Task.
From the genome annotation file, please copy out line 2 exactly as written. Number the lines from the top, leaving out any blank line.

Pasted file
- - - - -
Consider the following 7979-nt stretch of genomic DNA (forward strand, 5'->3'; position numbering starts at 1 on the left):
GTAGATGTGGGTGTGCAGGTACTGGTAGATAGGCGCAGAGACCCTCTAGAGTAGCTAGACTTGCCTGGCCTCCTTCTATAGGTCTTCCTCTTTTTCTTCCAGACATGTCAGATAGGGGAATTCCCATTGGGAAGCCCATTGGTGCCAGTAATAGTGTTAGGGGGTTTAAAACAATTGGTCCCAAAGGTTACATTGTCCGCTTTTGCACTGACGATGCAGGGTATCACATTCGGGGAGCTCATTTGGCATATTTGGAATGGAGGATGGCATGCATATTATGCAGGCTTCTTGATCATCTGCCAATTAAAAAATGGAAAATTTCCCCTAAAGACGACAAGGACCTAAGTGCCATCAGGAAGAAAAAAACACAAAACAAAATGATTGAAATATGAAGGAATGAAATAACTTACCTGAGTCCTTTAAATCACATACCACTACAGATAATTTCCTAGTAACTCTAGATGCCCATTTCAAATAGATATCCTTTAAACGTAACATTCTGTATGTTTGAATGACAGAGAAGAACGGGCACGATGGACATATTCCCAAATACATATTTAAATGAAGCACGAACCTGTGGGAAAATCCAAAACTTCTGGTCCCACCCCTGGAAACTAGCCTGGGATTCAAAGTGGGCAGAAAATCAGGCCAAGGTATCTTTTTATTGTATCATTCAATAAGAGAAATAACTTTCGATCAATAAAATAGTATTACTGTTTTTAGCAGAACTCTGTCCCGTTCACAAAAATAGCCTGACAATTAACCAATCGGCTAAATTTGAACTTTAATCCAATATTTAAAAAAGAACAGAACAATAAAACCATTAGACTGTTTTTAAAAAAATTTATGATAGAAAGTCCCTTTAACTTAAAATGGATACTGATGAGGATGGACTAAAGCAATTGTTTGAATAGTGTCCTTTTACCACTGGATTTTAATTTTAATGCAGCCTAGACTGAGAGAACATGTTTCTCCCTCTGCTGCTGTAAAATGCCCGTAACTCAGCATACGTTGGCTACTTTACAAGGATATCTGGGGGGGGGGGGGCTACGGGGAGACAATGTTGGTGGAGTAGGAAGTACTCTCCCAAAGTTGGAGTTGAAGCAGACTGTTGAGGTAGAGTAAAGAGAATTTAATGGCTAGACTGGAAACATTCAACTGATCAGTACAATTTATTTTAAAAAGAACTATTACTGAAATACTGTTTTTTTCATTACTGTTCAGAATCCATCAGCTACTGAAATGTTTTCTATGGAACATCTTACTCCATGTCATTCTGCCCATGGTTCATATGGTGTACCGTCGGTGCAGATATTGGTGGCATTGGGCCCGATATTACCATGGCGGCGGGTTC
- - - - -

GTAGATGTGGGTGTGCAGGTACTGGTAGATAGGCGCAGAGACCCTCTAGAGTAGCTAGACTTGCCTGGCCTCCTTCTATAGGTCTTCCTCTTTTTCTTCCAGACATGTCAGATAGGGGAATTCCCATTGGGAAGCCCATTGGTGCCAGTAATAGTGTTAGGGGGTTTAAAACAATTGGTCCCAAAGGTTACATTGTCCGCTTTTGCACTGACGATGCAGGGTATCACATTCGGGGAGCTCATTTGGCATATTTGGAATGGAGGATGGCATGCATATTATGCAGGCTTCTTGATCATCTGCCAATTAAAAAATGGAAAATTTCCCCTAAAGACGACAAGGACCTAAGTGCCATCAGGAAGAAAAAAACACAAAACAAAATGATTGAAATATGAAGGAATGAAATAACTTACCTGAGTCCTTTAAATCACATACCACTACAGATAATTTCCTAGTAACTCTAGATGCCCATTTCAAATAGATATCCTTTAAACGTAACATTCTGTATGTTTGAATGACAGAGAAGAACGGGCACGATGGACATATTCCCAAATACATATTTAAATGAAGCACGAACCTGTGGGAAAATCCAAAACTTCTGGTCCCACCCCTGGAAACTAGCCTGGGATTCAAAGTGGGCAGAAAATCAGGCCAAGGTATCTTTTTATTGTATCATTCAATAAGAGAAATAACTTTCGATCAATAAAATAGTATTACTGTTTTTAGCAGAACTCTGTCCCGTTCACAAAAATAGCCTGACAATTAACCAATCGGCTAAATTTGAACTTTAATCCAATATTTAAAAAAGAACAGAACAATAAAACCATTAGACTGTTTTTAAAAAAATTTATGATAGAAAGTCCCTTTAACTTAAAATGGATACTGATGAGGATGGACTAAAGCAATTGTTTGAATAGTGTCCTTTTACCACTGGATTTTAATTTTAATGCAGCCTAGACTGAGAGAACATGTTTCTCCCTCTGCTGCTGTAAAATGCCCGTAACTCAGCATACGTTGGCTACTTTACAAGGATATCTGGGGGGGGGGGGGCTACGGGGAGACAATGTTGGTGGAGTAGGAAGTACTCTCCCAAAGTTGGAGTTGAAGCAGACTGTTGAGGTAGAGTAAAGAGAATTTAATGGCTAGACTGGAAACATTCAACTGATCAGTACAATTTATTTTAAAAAGAACTATTACTGAAATACTGTTTTTTTCATTACTGTTCAGAATCCATCAGCTACTGAAATGTTTTCTATGGAACATCTTACTCCATGTCATTCTGCCCATGGTTCATATGGTGTACCGTCGGTGCAGATATTGGTGGCATTGGGCCCGATATTACCATGGCGGCGGGTTC